Follow-up MRI showed tumor disappearance in 6, tumor shrinkage in 14, no change in tumor size in 1, and tumor growth in 3 patients, which translated into a local tumor control rate of 87.5% (21 of 24 tumors). The mean progression free survival was 12.2 months (range, 2-45) after GKRS. Nine patients were alive at the completion of the study, and the overall mean survival time after GKRS was 7.7 months (range, 1-22). One patient with metastatic melanoma experienced intratumoral hemorrhage during the follow-up period. Survival was found to be associated with score of more than 70 on Karnofsky performance status and low recursive partitioning analysis class (class 1 or 2), in terms of favorable prognostic factors.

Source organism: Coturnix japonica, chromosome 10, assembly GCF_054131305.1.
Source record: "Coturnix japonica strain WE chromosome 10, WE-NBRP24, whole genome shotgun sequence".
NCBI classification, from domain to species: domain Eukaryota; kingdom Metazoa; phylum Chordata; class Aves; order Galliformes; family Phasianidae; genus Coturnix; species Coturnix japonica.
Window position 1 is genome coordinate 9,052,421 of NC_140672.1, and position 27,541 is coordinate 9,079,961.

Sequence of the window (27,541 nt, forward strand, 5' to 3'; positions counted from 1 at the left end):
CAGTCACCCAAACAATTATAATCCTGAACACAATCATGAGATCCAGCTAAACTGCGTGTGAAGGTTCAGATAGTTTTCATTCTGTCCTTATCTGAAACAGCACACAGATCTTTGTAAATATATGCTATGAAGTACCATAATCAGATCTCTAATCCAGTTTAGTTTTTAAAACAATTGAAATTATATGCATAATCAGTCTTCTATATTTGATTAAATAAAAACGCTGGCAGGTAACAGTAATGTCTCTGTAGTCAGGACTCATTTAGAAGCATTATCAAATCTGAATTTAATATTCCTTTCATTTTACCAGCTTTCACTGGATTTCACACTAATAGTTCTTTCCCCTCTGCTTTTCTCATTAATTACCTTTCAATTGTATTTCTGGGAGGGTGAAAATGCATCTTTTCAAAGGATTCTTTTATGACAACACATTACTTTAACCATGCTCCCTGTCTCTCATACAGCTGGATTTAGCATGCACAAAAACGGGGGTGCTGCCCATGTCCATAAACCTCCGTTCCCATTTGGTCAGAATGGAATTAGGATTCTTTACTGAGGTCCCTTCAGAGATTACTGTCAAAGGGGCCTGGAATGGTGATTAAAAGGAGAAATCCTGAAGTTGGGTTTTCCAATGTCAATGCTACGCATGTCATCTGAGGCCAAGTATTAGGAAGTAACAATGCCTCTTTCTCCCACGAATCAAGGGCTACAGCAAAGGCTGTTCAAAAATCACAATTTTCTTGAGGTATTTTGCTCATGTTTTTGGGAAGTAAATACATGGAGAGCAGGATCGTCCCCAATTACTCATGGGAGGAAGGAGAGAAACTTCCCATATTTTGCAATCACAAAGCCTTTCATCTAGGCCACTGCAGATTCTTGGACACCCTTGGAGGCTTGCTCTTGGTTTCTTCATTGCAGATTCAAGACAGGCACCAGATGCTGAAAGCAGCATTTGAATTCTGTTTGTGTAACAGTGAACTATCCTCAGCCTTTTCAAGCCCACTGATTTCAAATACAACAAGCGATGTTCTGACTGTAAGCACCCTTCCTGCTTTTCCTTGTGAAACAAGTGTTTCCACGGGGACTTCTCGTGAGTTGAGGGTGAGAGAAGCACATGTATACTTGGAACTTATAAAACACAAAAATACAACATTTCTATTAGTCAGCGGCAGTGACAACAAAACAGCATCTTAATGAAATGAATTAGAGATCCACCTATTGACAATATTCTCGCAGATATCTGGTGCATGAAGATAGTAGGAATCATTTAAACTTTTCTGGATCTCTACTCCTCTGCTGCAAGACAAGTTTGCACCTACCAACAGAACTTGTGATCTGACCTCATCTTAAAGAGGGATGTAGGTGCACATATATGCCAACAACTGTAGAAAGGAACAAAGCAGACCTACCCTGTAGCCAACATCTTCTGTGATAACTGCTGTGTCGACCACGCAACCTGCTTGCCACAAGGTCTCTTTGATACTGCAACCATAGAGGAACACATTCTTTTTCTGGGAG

GKRS was found to be safe and effective for management of brainstem metastasis. The integral clinical status of patient seems to be important in determining the overall survival time.
PMCID: PMC3243831  PMID: 22200010
Brainstem tumor; Gamma knife radiosurgery; Metastasis; Stereotactic radiosurgery
4.  Surgical Results of Unruptured Intracranial Aneurysms in the Elderly : Single Center Experience in the Past Ten Years 
As medical advances have increased life expectancy, it has become imperative to develop specific treatment strategies for intracranial aneurysms in the elderly. We therefore analyzed the clinical characteristics and outcomes of the treatment of unruptured intracranial aneurysms in patients older than 70 years.
We retrospectively reviewed the medical records and results of neuroimaging modalities on 54 aneurysms of 48 consecutive patients with unruptured intracranial aneurysms. (mean±SD age, 72.11±1.96 years; range, 70-78 years) who underwent surgical clipping over 10 years (May 1999 to June 2010).